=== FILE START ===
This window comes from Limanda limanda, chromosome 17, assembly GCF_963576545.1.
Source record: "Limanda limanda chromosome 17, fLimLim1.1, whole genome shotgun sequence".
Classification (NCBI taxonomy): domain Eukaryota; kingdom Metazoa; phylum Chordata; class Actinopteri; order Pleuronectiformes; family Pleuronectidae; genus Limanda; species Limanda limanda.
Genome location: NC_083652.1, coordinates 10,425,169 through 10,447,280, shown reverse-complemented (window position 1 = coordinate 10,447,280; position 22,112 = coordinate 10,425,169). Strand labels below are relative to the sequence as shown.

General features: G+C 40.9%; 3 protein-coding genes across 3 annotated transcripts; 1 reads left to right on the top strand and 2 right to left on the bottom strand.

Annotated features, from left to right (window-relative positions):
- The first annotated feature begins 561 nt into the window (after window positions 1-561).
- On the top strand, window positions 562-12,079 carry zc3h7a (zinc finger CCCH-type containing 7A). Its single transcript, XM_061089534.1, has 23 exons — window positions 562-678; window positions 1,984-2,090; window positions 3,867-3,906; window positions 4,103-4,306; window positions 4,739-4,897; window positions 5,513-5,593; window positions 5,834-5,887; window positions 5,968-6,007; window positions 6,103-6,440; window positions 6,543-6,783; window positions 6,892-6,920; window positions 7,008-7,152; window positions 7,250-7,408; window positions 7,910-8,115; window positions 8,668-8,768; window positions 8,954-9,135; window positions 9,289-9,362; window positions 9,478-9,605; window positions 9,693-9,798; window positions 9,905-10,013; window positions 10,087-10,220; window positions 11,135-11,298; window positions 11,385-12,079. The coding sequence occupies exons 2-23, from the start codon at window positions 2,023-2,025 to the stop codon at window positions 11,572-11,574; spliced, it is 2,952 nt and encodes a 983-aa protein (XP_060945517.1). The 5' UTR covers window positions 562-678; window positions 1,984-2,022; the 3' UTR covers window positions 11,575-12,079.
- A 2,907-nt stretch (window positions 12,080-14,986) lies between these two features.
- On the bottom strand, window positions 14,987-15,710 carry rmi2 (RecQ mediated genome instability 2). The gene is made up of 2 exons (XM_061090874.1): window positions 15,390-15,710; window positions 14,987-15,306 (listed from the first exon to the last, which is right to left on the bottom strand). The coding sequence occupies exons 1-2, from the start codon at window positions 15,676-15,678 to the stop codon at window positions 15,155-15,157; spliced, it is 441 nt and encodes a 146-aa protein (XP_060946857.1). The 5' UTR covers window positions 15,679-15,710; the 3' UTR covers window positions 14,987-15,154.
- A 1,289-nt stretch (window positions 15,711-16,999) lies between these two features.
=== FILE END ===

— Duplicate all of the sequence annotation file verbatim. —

This window comes from Limanda limanda, chromosome 17, assembly GCF_963576545.1.
Source record: "Limanda limanda chromosome 17, fLimLim1.1, whole genome shotgun sequence".
Classification (NCBI taxonomy): domain Eukaryota; kingdom Metazoa; phylum Chordata; class Actinopteri; order Pleuronectiformes; family Pleuronectidae; genus Limanda; species Limanda limanda.
Genome location: NC_083652.1, coordinates 10,425,169 through 10,447,280, shown reverse-complemented (window position 1 = coordinate 10,447,280; position 22,112 = coordinate 10,425,169). Strand labels below are relative to the sequence as shown.

General features: G+C 40.9%; 3 protein-coding genes across 3 annotated transcripts; 1 reads left to right on the top strand and 2 right to left on the bottom strand.

Annotated features, from left to right (window-relative positions):
- The first annotated feature begins 561 nt into the window (after window positions 1-561).
- On the top strand, window positions 562-12,079 carry zc3h7a (zinc finger CCCH-type containing 7A). Its single transcript, XM_061089534.1, has 23 exons — window positions 562-678; window positions 1,984-2,090; window positions 3,867-3,906; window positions 4,103-4,306; window positions 4,739-4,897; window positions 5,513-5,593; window positions 5,834-5,887; window positions 5,968-6,007; window positions 6,103-6,440; window positions 6,543-6,783; window positions 6,892-6,920; window positions 7,008-7,152; window positions 7,250-7,408; window positions 7,910-8,115; window positions 8,668-8,768; window positions 8,954-9,135; window positions 9,289-9,362; window positions 9,478-9,605; window positions 9,693-9,798; window positions 9,905-10,013; window positions 10,087-10,220; window positions 11,135-11,298; window positions 11,385-12,079. The coding sequence occupies exons 2-23, from the start codon at window positions 2,023-2,025 to the stop codon at window positions 11,572-11,574; spliced, it is 2,952 nt and encodes a 983-aa protein (XP_060945517.1). The 5' UTR covers window positions 562-678; window positions 1,984-2,022; the 3' UTR covers window positions 11,575-12,079.
- A 2,907-nt stretch (window positions 12,080-14,986) lies between these two features.
- On the bottom strand, window positions 14,987-15,710 carry rmi2 (RecQ mediated genome instability 2). The gene is made up of 2 exons (XM_061090874.1): window positions 15,390-15,710; window positions 14,987-15,306 (listed from the first exon to the last, which is right to left on the bottom strand). The coding sequence occupies exons 1-2, from the start codon at window positions 15,676-15,678 to the stop codon at window positions 15,155-15,157; spliced, it is 441 nt and encodes a 146-aa protein (XP_060946857.1). The 5' UTR covers window positions 15,679-15,710; the 3' UTR covers window positions 14,987-15,154.
- A 1,289-nt stretch (window positions 15,711-16,999) lies between these two features.